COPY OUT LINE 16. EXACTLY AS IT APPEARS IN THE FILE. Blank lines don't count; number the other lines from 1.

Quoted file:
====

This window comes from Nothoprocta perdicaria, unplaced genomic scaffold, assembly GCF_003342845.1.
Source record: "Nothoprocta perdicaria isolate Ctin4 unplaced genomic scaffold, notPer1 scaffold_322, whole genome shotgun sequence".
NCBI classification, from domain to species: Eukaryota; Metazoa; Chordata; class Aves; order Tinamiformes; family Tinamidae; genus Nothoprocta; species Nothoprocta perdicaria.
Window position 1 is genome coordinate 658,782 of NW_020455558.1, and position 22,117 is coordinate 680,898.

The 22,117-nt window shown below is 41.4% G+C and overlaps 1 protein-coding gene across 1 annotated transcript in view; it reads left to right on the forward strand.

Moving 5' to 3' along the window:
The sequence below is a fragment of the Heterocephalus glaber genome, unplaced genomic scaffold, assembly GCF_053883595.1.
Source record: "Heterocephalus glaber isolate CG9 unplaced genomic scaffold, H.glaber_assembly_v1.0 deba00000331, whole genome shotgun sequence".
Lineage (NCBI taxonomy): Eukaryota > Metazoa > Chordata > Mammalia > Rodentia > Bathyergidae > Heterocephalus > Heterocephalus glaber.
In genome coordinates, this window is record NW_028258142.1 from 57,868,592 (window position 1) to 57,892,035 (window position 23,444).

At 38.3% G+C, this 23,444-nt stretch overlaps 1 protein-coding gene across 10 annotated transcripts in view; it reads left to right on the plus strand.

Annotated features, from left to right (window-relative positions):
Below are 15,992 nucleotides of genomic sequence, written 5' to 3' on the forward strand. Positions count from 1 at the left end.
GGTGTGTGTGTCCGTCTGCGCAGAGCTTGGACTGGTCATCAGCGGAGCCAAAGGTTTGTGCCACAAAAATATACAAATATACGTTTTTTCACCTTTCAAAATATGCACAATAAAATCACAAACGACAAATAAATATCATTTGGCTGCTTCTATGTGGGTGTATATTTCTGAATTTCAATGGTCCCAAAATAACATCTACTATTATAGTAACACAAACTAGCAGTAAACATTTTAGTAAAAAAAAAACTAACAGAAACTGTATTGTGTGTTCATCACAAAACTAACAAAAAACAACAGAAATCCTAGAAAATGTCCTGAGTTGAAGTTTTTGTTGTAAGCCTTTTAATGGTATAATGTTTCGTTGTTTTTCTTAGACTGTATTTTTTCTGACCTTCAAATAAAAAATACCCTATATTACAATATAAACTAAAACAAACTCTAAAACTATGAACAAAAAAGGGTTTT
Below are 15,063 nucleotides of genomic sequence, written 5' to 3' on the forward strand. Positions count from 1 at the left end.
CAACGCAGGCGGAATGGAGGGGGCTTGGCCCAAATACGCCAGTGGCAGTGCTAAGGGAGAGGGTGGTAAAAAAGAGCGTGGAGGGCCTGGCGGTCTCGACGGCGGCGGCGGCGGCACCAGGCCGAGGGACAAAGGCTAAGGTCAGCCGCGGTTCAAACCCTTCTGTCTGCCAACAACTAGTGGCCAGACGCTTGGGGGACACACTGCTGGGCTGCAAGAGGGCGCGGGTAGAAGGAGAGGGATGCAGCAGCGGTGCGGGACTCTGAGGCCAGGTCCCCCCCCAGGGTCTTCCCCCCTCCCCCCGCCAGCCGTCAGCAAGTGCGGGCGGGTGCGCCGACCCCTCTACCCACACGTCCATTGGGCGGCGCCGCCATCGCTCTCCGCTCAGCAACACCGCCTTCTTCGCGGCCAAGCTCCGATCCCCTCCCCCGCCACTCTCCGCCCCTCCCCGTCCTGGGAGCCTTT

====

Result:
CAACGCAGGCGGAATGGAGGGGGCTTGGCCCAAATACGCCAGTGGCAGTGCTAAGGGAGAGGGTGGTAAAAAAGAGCGTGGAGGGCCTGGCGGTCTCGACGGCGGCGGCGGCGGCACCAGGCCGAGGGACAAAGGCTAAGGTCAGCCGCGGTTCAAACCCTTCTGTCTGCCAACAACTAGTGGCCAGACGCTTGGGGGACACACTGCTGGGCTGCAAGAGGGCGCGGGTAGAAGGAGAGGGATGCAGCAGCGGTGCGGGACTCTGAGGCCAGGTCCCCCCCCAGGGTCTTCCCCCCTCCCCCCGCCAGCCGTCAGCAAGTGCGGGCGGGTGCGCCGACCCCTCTACCCACACGTCCATTGGGCGGCGCCGCCATCGCTCTCCGCTCAGCAACACCGCCTTCTTCGCGGCCAAGCTCCGATCCCCTCCCCCGCCACTCTCCGCCCCTCCCCGTCCTGGGAGCCTTT